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Politics Chat: Congress Has A Busy Holiday Week


An unusual vote to kick off this new year in the U.S. Senate yesterday and close down the 116th Congress...


JOSH HAWLEY: The bill on reconsideration is passed, the objections of the president of the United States to the contrary notwithstanding.

SIMON: ...An override of President Trump's veto of the defense bill in the final days of his one-term presidency.

NPR's Ron Elving joins us. Happy new year, Ron.

RON ELVING, BYLINE: Happy new year to you, Scott.

SIMON: Congress has been almost busier during the holidays than it was for much of the year, hasn't it?

ELVING: (Laughter) Yeah. You know, but you could say the 116th Congress ended with a bang and a whimper, Scott - the bang being the first veto override, as you just mentioned. The bill was the National Defense Authorization Act, which supports the programs of the Department of Defense. And Trump vetoed that bill largely for issues having nothing to do with national defense. One was the renaming of military bases named for Confederate Civil War generals, and the other was stripping media companies such as Facebook and Twitter of their liability shields. That did not play well in either the House or the Senate in either party.

But there was also a whimper at the end. That was the Senate failing to even vote on those $2,000 stimulus checks. That was the amount the president demanded and that the House of Representatives approved with a bipartisan vote earlier in the week. Senate Republicans have resisted bigger stimulus checks for months. And, yes, they stuck to their guns one more time.

SIMON: What'll change next week?

ELVING: Well, you know, next week, you're going to have a somewhat new crew of people. And the Congress will be sworn in tomorrow. And just three days later, they're going to officially accept the results of the Electoral College that voted last month to elect Joe Biden president, just like people voted in November.

Now, this is usually a formality. Sometimes it's done in less than 30 minutes. But we are expecting some drama around that vote this time. There have been efforts to make it a real decision. There was one lawsuit that tried to make the vice president the person empowered to decide which states to count. Now, that suit was thrown out of court last night in Texas, just hours after the filing. But we do expect some House members will object to the process on Wednesday, with support from at least one senator. And that will force there to be at least a couple of hours of debate and a vote in each chamber.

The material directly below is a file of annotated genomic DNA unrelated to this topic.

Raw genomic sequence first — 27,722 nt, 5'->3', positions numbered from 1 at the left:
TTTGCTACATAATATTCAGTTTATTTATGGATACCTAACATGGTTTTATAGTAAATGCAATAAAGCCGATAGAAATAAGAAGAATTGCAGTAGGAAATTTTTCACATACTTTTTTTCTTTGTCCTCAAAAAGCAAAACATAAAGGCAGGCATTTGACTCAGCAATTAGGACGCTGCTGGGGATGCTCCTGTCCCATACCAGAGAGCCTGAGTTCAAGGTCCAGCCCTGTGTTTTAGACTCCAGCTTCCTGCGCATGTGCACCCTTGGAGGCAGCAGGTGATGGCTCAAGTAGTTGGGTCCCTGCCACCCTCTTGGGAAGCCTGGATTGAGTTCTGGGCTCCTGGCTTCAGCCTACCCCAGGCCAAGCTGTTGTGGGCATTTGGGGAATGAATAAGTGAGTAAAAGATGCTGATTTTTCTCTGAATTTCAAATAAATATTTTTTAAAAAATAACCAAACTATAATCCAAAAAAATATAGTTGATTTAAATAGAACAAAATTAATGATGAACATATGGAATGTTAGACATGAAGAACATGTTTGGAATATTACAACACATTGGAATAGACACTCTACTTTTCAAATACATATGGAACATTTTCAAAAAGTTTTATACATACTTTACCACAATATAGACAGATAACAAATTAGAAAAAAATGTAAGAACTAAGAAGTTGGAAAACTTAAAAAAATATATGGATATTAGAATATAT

In the end, it's just another gesture. It's not going to change anything with respect to Joe Biden's win. But it's a drama. It'll be seen on TV. It's something to tweet about. And it's expected to draw a large crowd to the streets of Washington to protest and demonstrate.

SIMON: It's all about the tweets. Listen; before we get to this dramatic Wednesday, showdown in Georgia Tuesday - two Senate runoff races.

ELVING: Yes. Both are held by Republicans, and it could flip control of the chamber if both of those seats were to go to the Democrats. David Perdue and Kelly Loeffler are the incumbents. Both came up shy of 50% in the November vote. That forced a runoff under Georgia law. Both have campaigned as being close allies of the president, and he'll be holding a rally for them there on Monday night.

The Democrats are 33-year-old Jon Ossoff and the Reverend Raphael Warnock from Atlanta. They're getting a late boost from former President Obama and from Joe Biden and Vice President-elect Kamala Harris.

SIMON: And, of course, we have to talk about the continuing, persistent and formidable crisis of the coronavirus and the kind of Capitol President Biden's going to have to work with to try and confront that crisis when he takes office in less than three weeks.

ELVING: Whatever happens in Georgia, Scott, we're looking at historically narrow margins in both the House and the Senate. It's going to require both skill and forbearance from Joe Biden and Kamala Harris. They'll have to rally the Democrats on one hand, but also reach across the partisan divide. They're going to need to summon the best efforts of the executive branch as well, including a lot of experienced and talented people who were sidelined or stifled this past year in their efforts to fight the virus. That's what it's going to take to tackle this crisis, to straighten out the vaccine distribution, restore the natural role of the national government in dealing with a truly national crisis. There's a chance here for working majorities in Congress to come together to support that effort, much as they've done in the past to support presidents in times of war.

SIMON: NPR's Ron Elving, thanks so much for being with us. Talk to you soon, obviously. Take care.

ELVING: Thank you, Scott. Transcript provided by NPR, Copyright NPR.

Ron Elving is Senior Editor and Correspondent on the Washington Desk for NPR News, where he is frequently heard as a news analyst and writes regularly for